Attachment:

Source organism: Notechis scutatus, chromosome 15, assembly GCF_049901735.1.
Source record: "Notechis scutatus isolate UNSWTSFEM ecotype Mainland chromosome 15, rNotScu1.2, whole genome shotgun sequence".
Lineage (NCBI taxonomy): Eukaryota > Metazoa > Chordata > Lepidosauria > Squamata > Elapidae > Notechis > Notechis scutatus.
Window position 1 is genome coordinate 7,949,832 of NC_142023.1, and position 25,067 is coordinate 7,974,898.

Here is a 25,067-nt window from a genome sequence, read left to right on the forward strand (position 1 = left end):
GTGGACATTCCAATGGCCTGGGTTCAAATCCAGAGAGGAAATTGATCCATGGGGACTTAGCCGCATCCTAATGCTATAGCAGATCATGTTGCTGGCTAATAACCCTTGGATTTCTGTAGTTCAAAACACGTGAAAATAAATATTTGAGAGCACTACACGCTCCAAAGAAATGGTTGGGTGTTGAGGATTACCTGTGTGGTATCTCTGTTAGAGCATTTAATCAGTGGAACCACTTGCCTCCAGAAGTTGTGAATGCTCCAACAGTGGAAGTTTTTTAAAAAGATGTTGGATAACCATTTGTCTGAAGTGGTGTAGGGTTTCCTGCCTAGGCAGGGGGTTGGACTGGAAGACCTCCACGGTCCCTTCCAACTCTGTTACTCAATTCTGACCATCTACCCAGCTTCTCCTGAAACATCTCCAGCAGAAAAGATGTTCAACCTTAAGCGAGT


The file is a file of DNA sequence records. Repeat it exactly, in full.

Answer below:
Source organism: Notechis scutatus, chromosome 15, assembly GCF_049901735.1.
Source record: "Notechis scutatus isolate UNSWTSFEM ecotype Mainland chromosome 15, rNotScu1.2, whole genome shotgun sequence".
Lineage (NCBI taxonomy): Eukaryota > Metazoa > Chordata > Lepidosauria > Squamata > Elapidae > Notechis > Notechis scutatus.
Window position 1 is genome coordinate 7,949,832 of NC_142023.1, and position 25,067 is coordinate 7,974,898.

Here is a 25,067-nt window from a genome sequence, read left to right on the forward strand (position 1 = left end):
GTGGACATTCCAATGGCCTGGGTTCAAATCCAGAGAGGAAATTGATCCATGGGGACTTAGCCGCATCCTAATGCTATAGCAGATCATGTTGCTGGCTAATAACCCTTGGATTTCTGTAGTTCAAAACACGTGAAAATAAATATTTGAGAGCACTACACGCTCCAAAGAAATGGTTGGGTGTTGAGGATTACCTGTGTGGTATCTCTGTTAGAGCATTTAATCAGTGGAACCACTTGCCTCCAGAAGTTGTGAATGCTCCAACAGTGGAAGTTTTTTAAAAAGATGTTGGATAACCATTTGTCTGAAGTGGTGTAGGGTTTCCTGCCTAGGCAGGGGGTTGGACTGGAAGACCTCCACGGTCCCTTCCAACTCTGTTACTCAATTCTGACCATCTACCCAGCTTCTCCTGAAACATCTCCAGCAGAAAAGATGTTCAACCTTAAGCGAGT